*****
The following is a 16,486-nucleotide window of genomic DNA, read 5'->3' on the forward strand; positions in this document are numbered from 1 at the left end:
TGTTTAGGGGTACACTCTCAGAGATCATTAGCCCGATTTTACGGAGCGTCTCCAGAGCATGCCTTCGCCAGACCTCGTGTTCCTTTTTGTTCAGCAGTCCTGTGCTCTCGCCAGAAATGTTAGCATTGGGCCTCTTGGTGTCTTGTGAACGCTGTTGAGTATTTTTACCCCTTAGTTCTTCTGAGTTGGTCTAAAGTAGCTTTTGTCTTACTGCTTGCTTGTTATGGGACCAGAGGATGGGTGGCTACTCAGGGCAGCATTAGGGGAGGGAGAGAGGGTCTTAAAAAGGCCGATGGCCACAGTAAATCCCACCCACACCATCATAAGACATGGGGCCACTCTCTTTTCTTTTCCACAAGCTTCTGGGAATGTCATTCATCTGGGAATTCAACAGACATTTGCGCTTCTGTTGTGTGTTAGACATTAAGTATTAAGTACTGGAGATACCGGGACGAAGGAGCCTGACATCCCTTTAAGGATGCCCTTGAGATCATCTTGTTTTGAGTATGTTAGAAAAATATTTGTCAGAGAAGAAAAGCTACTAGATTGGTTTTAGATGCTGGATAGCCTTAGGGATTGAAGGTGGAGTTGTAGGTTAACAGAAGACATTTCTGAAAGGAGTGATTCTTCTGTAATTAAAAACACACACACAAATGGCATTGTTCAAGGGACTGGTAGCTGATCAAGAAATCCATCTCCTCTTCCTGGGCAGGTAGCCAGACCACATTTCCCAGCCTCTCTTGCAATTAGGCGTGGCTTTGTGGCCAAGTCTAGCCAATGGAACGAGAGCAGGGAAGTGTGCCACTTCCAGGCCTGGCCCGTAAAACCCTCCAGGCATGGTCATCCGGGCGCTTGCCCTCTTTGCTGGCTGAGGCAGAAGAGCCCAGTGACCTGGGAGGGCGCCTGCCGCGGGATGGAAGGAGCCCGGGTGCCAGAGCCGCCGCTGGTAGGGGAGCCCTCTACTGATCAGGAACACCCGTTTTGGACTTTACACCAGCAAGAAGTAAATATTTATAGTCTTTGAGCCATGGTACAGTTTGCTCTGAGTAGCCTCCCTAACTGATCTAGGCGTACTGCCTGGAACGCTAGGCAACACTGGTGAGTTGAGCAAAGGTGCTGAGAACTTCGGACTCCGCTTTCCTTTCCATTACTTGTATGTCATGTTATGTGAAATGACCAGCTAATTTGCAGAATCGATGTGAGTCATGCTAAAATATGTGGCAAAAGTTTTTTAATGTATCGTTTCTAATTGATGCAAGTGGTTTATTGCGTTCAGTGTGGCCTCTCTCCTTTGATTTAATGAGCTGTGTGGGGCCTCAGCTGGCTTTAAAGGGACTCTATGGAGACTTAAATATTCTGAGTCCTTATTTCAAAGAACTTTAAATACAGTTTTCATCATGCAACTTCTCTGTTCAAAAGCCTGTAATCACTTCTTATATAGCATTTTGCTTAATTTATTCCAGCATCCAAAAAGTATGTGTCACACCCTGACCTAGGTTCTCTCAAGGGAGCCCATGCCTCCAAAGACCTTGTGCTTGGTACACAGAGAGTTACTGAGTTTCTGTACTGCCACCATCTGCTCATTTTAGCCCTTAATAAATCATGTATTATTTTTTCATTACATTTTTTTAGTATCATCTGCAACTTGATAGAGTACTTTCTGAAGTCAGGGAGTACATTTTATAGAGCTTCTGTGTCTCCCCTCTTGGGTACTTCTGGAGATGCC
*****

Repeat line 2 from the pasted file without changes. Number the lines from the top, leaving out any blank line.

TGTTTAGGGGTACACTCTCAGAGATCATTAGCCCGATTTTACGGAGCGTCTCCAGAGCATGCCTTCGCCAGACCTCGTGTTCCTTTTTGTTCAGCAGTCCTGTGCTCTCGCCAGAAATGTTAGCATTGGGCCTCTTGGTGTCTTGTGAACGCTGTTGAGTATTTTTACCCCTTAGTTCTTCTGAGTTGGTCTAAAGTAGCTTTTGTCTTACTGCTTGCTTGTTATGGGACCAGAGGATGGGTGGCTACTCAGGGCAGCATTAGGGGAGGGAGAGAGGGTCTTAAAAAGGCCGATGGCCACAGTAAATCCCACCCACACCATCATAAGACATGGGGCCACTCTCTTTTCTTTTCCACAAGCTTCTGGGAATGTCATTCATCTGGGAATTCAACAGACATTTGCGCTTCTGTTGTGTGTTAGACATTAAGTATTAAGTACTGGAGATACCGGGACGAAGGAGCCTGACATCCCTTTAAGGATGCCCTTGAGATCATCTTGTTTTGAGTATGTTAGAAAAATATTTGTCAGAGAAGAAAAGCTACTAGATTGGTTTTAGATGCTGGATAGCCTTAGGGATTGAAGGTGGAGTTGTAGGTTAACAGAAGACATTTCTGAAAGGAGTGATTCTTCTGTAATTAAAAACACACACACAAATGGCATTGTTCAAGGGACTGGTAGCTGATCAAGAAATCCATCTCCTCTTCCTGGGCAGGTAGCCAGACCACATTTCCCAGCCTCTCTTGCAATTAGGCGTGGCTTTGTGGCCAAGTCTAGCCAATGGAACGAGAGCAGGGAAGTGTGCCACTTCCAGGCCTGGCCCGTAAAACCCTCCAGGCATGGTCATCCGGGCGCTTGCCCTCTTTGCTGGCTGAGGCAGAAGAGCCCAGTGACCTGGGAGGGCGCCTGCCGCGGGATGGAAGGAGCCCGGGTGCCAGAGCCGCCGCTGGTAGGGGAGCCCTCTACTGATCAGGAACACCCGTTTTGGACTTTACACCAGCAAGAAGTAAATATTTATAGTCTTTGAGCCATGGTACAGTTTGCTCTGAGTAGCCTCCCTAACTGATCTAGGCGTACTGCCTGGAACGCTAGGCAACACTGGTGAGTTGAGCAAAGGTGCTGAGAACTTCGGACTCCGCTTTCCTTTCCATTACTTGTATGTCATGTTATGTGAAATGACCAGCTAATTTGCAGAATCGATGTGAGTCATGCTAAAATATGTGGCAAAAGTTTTTTAATGTATCGTTTCTAATTGATGCAAGTGGTTTATTGCGTTCAGTGTGGCCTCTCTCCTTTGATTTAATGAGCTGTGTGGGGCCTCAGCTGGCTTTAAAGGGACTCTATGGAGACTTAAATATTCTGAGTCCTTATTTCAAAGAACTTTAAATACAGTTTTCATCATGCAACTTCTCTGTTCAAAAGCCTGTAATCACTTCTTATATAGCATTTTGCTTAATTTATTCCAGCATCCAAAAAGTATGTGTCACACCCTGACCTAGGTTCTCTCAAGGGAGCCCATGCCTCCAAAGACCTTGTGCTTGGTACACAGAGAGTTACTGAGTTTCTGTACTGCCACCATCTGCTCATTTTAGCCCTTAATAAATCATGTATTATTTTTTCATTACATTTTTTTAGTATCATCTGCAACTTGATAGAGTACTTTCTGAAGTCAGGGAGTACATTTTATAGAGCTTCTGTGTCTCCCCTCTTGGGTACTTCTGGAGATGCC